There is a constant pull in our hearts between the old and familiar and the new and daring. It’s not that one is better, for to live life is to continually wage a battle between comfort and adventure. In fact, one could argue that either of these opposing principles is meaningless without the other – each forms the yin to the other’s yang. What’s interesting is the way these two forces continually play themselves out in our lives, from the smallest details up to the most significant of life changes.
When you see a horror movie, or an action adventure flick, you are consuming a kind of comfort food. There you are, safe in your movie seat or living room, watching at a safe distance while scary zombie monsters devour the flesh of people on the other side of the screen. Ironically, the scarier the scenario, the greater is the comfort derived from engaging in this transaction. When we enjoy such entertainments, we are reenacting the principle of the campfire, the primal warm place of refuge, where the tribe can gather in comfort, safe from the fearsome lion that roars in the forest beyond the trees.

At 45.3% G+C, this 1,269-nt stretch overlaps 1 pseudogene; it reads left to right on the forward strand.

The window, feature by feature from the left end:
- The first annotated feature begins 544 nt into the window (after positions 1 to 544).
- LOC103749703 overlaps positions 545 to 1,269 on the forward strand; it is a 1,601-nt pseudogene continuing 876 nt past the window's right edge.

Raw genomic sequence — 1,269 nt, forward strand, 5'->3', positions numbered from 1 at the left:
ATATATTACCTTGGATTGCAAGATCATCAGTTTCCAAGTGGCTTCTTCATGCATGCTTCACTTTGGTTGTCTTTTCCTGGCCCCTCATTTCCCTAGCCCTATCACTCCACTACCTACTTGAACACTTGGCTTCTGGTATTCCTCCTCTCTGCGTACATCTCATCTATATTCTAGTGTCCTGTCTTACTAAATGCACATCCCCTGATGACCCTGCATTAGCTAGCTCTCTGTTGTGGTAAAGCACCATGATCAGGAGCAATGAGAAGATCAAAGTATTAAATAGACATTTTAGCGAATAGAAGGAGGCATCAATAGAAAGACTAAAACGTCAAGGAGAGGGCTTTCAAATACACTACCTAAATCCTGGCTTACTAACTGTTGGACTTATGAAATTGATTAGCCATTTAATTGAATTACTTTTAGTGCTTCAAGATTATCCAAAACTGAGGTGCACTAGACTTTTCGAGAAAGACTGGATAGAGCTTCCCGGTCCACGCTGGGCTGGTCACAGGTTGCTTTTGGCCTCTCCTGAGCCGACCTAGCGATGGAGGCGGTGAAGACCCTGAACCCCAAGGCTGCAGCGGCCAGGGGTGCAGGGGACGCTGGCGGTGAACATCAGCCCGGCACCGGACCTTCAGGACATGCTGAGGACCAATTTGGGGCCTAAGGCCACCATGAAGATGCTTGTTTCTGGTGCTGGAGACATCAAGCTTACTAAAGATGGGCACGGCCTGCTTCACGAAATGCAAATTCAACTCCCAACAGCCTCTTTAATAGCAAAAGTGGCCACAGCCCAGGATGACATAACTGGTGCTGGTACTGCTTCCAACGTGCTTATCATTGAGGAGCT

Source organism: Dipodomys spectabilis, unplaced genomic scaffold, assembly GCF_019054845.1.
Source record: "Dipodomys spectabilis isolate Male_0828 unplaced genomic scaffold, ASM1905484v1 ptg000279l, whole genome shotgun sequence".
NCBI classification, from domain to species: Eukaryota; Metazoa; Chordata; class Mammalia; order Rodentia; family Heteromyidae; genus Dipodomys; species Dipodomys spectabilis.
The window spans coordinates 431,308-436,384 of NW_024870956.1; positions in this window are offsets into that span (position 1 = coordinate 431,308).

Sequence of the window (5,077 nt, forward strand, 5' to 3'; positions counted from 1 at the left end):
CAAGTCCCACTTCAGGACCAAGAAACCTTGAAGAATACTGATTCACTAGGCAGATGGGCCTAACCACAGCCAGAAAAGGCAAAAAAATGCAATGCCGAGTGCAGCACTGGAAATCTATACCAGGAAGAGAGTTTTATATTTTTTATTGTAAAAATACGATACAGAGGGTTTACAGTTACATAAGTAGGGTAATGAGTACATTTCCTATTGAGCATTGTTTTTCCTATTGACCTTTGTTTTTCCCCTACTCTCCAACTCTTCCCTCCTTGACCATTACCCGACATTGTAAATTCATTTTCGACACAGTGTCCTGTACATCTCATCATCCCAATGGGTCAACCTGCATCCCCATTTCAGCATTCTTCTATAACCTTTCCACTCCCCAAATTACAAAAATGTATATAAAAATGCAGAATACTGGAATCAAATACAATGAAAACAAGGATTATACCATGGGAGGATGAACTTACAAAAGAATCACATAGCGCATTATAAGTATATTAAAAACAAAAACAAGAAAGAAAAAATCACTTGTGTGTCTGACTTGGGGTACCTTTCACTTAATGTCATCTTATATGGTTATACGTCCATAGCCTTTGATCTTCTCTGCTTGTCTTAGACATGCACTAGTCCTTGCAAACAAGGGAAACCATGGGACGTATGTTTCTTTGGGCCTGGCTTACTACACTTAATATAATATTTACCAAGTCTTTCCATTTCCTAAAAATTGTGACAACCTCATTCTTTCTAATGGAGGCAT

On a different level, any daring adventure is an assertion of an inherent right to exist. To wander out into the unsafe world, to climb that mountain, sail across that sea, jump from that airplane, is to wage war against the arbitrariness of fate, to wrest control of the underlying existential debate. It is a way of saying “I continue to exist because it is right that I should exist!”
I am not saying that any of these emotions make a lick of sense on a rational level. We’re not talking rationality here. After all, what can you say that rationally justifies your continued existence? From the perspective of the Universe, why is your existence somehow preferable to your non-existence? But on the level of psychological survival, we each feel a deep need – from the time we are small children, barely old enough to walk – to test our safety, to affirm and demonstrate some principle of invulnerability.
This continual need to seek comfort and reassurance from danger and uncertainty is an inherent part of us, a desire deeply embedded in the human psyche. It is the very spice, the salt and pepper, which lends flavor to our time here on this Earth.